There are no blogs. There are no music-related websites. There are no websites. There’s no web. There are no mp3s. There’s no iTunes, iMac, iPhone, iPod, no “i” anything. No, we’re going all the way back to 1990, when a band of four out of Chapel Hill, North Carolina, first started writing and recording their brand of indie rock. Twenty years. That’s an eternity for many bands, but particularly interesting when one considers the rapid-fire, ever-changing landscape of contemporary music. And suddenly here comes Superchunk, still as energetic as ever, still writing songs that could sit comfortably in the track listing of an album where the liner notes displayed a copyright of 1995 or 2010. Sure, not much has changed stylistically for their ninth studio effort Majesty Shredding, but that’s precisely why it’s so damned good.

‘Digging For Something’ eases you in and gets you comfortable. It let’s you know that the familiar Superchunk you’ve known for so long hasn’t gone anywhere. The guitar interplay of Mac McCaughan and Jim Wilbur springs forward and you’re instantly reminded why Superchunk has had such a diehard and fervent following for those twenty years. But that’s just the warm-up, the setting of the stage. ‘My Gap Feels Weird’ ushers in a quicker tempo, a racing rhythm that makes you question whether the people who recorded this album are in their forties or their twenties, whether it was recorded recently or pulled from an archive of earlier material. It’s nice to feel that smile creep across your face, the subtle flex in your neck as your head bobs back and forth. This music, their music, often has that effect on you. Sure, there are tracks that remind us of the more thoughtful Superchunk we heard on Here’s To Shutting Up. But they’re few and far between as the lion’s share of the album is predicated on keeping the energy up. There seems to be a conscious decision with regard to the sequencing of tracks. Throughout the album, there’s a sprinkling of slower songs, but each seems to be bookended by tunes consistent with the Superchunk of yore. It’s a considered approach, one that never lets you get lulled into letting the album simply drift by. What you’re left with in the end is an album that, while I wouldn’t call the pace blistering, is certainly more up-tempo and reminiscent of their early years.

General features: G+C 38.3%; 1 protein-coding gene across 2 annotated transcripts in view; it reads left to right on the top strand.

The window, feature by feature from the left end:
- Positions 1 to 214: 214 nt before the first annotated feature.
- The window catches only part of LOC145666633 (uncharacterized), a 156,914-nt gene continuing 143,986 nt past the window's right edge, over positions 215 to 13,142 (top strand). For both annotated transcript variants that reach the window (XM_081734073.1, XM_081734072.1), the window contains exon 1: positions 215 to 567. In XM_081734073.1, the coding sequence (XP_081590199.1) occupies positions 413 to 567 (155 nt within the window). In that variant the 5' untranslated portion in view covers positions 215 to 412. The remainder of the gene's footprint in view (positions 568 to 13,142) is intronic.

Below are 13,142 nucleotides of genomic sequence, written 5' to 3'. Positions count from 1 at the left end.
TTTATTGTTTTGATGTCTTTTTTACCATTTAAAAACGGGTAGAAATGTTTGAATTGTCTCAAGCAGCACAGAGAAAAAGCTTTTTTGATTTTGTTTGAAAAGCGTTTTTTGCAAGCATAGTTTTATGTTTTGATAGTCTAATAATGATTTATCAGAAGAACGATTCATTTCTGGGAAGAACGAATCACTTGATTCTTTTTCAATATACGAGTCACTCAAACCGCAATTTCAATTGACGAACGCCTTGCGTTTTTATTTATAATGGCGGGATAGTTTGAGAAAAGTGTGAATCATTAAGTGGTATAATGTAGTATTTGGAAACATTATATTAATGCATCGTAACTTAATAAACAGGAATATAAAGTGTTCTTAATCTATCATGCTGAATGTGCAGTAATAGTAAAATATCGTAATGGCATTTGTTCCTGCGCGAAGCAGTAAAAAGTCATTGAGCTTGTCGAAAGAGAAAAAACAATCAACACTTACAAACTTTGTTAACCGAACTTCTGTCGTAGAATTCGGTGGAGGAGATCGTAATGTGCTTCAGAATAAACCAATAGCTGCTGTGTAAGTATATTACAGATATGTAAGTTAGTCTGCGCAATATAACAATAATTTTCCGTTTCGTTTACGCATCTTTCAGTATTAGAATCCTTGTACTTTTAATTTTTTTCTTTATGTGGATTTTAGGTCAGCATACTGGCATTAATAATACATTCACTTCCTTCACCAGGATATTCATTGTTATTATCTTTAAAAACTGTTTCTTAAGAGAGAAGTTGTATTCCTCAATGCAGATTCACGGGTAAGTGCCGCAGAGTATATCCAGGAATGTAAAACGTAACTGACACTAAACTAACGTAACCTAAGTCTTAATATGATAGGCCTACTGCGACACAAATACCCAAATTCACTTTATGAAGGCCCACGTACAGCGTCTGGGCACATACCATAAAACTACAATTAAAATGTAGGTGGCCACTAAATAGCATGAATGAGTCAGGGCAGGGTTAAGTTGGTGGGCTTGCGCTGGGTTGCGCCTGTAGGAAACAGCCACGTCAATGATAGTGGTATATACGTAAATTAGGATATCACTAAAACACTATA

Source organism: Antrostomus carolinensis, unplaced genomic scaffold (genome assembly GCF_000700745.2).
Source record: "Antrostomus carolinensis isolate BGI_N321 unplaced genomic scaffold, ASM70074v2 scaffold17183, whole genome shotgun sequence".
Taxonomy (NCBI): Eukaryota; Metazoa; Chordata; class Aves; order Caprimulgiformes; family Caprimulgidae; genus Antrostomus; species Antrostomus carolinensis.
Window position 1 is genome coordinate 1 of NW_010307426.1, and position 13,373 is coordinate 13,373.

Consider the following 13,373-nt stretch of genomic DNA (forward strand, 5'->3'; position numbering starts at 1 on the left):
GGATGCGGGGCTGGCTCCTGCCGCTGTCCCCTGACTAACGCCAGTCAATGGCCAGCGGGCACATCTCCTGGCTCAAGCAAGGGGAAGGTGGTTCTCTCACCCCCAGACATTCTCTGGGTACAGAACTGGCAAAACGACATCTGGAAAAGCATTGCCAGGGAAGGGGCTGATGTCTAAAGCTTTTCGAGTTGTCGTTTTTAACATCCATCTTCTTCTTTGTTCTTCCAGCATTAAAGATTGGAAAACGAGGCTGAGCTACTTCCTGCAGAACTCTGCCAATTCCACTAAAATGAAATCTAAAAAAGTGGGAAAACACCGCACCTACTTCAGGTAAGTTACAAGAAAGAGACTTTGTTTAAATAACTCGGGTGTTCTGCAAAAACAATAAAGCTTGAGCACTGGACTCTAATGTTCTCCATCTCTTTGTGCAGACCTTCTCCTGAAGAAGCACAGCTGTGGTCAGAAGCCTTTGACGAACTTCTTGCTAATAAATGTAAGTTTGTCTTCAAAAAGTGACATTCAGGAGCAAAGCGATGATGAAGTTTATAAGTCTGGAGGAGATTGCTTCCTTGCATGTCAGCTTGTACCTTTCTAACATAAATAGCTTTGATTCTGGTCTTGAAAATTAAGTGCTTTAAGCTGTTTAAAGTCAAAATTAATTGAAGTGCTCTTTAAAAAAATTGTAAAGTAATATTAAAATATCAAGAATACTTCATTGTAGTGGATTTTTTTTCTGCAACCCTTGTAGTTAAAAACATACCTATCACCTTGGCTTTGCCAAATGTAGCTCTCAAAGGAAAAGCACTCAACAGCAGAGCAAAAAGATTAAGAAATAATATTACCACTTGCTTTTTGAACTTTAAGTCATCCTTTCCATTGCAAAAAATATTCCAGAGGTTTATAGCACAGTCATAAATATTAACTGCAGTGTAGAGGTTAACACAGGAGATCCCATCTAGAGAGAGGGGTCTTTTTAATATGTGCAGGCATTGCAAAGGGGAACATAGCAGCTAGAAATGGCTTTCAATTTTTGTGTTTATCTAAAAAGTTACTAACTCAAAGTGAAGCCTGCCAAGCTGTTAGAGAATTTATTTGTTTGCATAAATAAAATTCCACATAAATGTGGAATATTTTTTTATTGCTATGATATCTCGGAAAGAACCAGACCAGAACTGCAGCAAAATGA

So here’s a case for getting back to your roots (not that Superchunk ever necessarily left them). Here’s to digging around and finding that thing you were so fond of, dusting it off and giving it another go. Superchunk isn’t trying to break new ground here. And perhaps that’s a good thing. They don’t need to do. The music world is all over the place now as compared to when they started. With things so fractured and people racing to cover, listen to and pontificate about the next sub-genre of a sub-genre, it’s refreshing to hear an album so straight-forward, so honest to the precedents of a band who’s done what they do so well for so long. There’s an old expression that starts by saying “if it ain’t broke…”

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